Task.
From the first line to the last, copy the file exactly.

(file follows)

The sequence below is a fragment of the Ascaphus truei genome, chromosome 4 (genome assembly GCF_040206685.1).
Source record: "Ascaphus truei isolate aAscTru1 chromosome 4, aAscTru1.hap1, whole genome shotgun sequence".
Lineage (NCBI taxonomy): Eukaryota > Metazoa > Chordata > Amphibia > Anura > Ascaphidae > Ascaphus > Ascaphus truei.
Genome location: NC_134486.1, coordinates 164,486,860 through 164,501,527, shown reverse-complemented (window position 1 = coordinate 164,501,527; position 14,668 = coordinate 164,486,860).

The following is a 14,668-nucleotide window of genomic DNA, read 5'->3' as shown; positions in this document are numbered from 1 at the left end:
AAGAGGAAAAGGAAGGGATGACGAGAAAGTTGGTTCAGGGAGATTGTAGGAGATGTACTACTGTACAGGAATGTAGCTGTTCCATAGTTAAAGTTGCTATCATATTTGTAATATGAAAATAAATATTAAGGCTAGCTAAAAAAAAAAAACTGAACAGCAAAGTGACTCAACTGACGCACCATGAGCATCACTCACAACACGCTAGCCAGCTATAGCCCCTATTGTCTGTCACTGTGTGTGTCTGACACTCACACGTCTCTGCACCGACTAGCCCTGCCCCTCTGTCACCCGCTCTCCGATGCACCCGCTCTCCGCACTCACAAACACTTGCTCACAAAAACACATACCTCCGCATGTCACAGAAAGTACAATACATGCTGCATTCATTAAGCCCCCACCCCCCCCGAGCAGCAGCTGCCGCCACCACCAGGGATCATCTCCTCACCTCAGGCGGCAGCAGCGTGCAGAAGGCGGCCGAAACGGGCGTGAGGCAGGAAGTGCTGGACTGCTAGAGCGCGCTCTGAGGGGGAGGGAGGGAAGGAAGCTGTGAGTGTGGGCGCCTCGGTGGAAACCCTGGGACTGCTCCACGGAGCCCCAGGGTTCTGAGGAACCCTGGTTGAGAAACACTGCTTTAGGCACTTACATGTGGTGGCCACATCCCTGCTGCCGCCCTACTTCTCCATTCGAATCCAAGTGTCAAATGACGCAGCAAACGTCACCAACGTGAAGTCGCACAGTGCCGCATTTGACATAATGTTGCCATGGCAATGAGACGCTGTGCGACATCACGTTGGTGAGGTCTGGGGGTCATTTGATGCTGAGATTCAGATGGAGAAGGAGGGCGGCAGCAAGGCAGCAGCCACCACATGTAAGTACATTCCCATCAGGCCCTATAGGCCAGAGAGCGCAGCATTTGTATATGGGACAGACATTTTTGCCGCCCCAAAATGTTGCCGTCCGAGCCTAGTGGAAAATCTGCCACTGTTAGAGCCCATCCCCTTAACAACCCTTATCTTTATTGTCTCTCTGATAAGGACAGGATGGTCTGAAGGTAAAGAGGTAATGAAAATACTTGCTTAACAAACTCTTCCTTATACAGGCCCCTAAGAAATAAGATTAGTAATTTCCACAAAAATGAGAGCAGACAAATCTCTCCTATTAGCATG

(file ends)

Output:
The sequence below is a fragment of the Ascaphus truei genome, chromosome 4 (genome assembly GCF_040206685.1).
Source record: "Ascaphus truei isolate aAscTru1 chromosome 4, aAscTru1.hap1, whole genome shotgun sequence".
Lineage (NCBI taxonomy): Eukaryota > Metazoa > Chordata > Amphibia > Anura > Ascaphidae > Ascaphus > Ascaphus truei.
Genome location: NC_134486.1, coordinates 164,486,860 through 164,501,527, shown reverse-complemented (window position 1 = coordinate 164,501,527; position 14,668 = coordinate 164,486,860).

The following is a 14,668-nucleotide window of genomic DNA, read 5'->3' as shown; positions in this document are numbered from 1 at the left end:
AAGAGGAAAAGGAAGGGATGACGAGAAAGTTGGTTCAGGGAGATTGTAGGAGATGTACTACTGTACAGGAATGTAGCTGTTCCATAGTTAAAGTTGCTATCATATTTGTAATATGAAAATAAATATTAAGGCTAGCTAAAAAAAAAAAACTGAACAGCAAAGTGACTCAACTGACGCACCATGAGCATCACTCACAACACGCTAGCCAGCTATAGCCCCTATTGTCTGTCACTGTGTGTGTCTGACACTCACACGTCTCTGCACCGACTAGCCCTGCCCCTCTGTCACCCGCTCTCCGATGCACCCGCTCTCCGCACTCACAAACACTTGCTCACAAAAACACATACCTCCGCATGTCACAGAAAGTACAATACATGCTGCATTCATTAAGCCCCCACCCCCCCCGAGCAGCAGCTGCCGCCACCACCAGGGATCATCTCCTCACCTCAGGCGGCAGCAGCGTGCAGAAGGCGGCCGAAACGGGCGTGAGGCAGGAAGTGCTGGACTGCTAGAGCGCGCTCTGAGGGGGAGGGAGGGAAGGAAGCTGTGAGTGTGGGCGCCTCGGTGGAAACCCTGGGACTGCTCCACGGAGCCCCAGGGTTCTGAGGAACCCTGGTTGAGAAACACTGCTTTAGGCACTTACATGTGGTGGCCACATCCCTGCTGCCGCCCTACTTCTCCATTCGAATCCAAGTGTCAAATGACGCAGCAAACGTCACCAACGTGAAGTCGCACAGTGCCGCATTTGACATAATGTTGCCATGGCAATGAGACGCTGTGCGACATCACGTTGGTGAGGTCTGGGGGTCATTTGATGCTGAGATTCAGATGGAGAAGGAGGGCGGCAGCAAGGCAGCAGCCACCACATGTAAGTACATTCCCATCAGGCCCTATAGGCCAGAGAGCGCAGCATTTGTATATGGGACAGACATTTTTGCCGCCCCAAAATGTTGCCGTCCGAGCCTAGTGGAAAATCTGCCACTGTTAGAGCCCATCCCCTTAACAACCCTTATCTTTATTGTCTCTCTGATAAGGACAGGATGGTCTGAAGGTAAAGAGGTAATGAAAATACTTGCTTAACAAACTCTTCCTTATACAGGCCCCTAAGAAATAAGATTAGTAATTTCCACAAAAATGAGAGCAGACAAATCTCTCCTATTAGCATG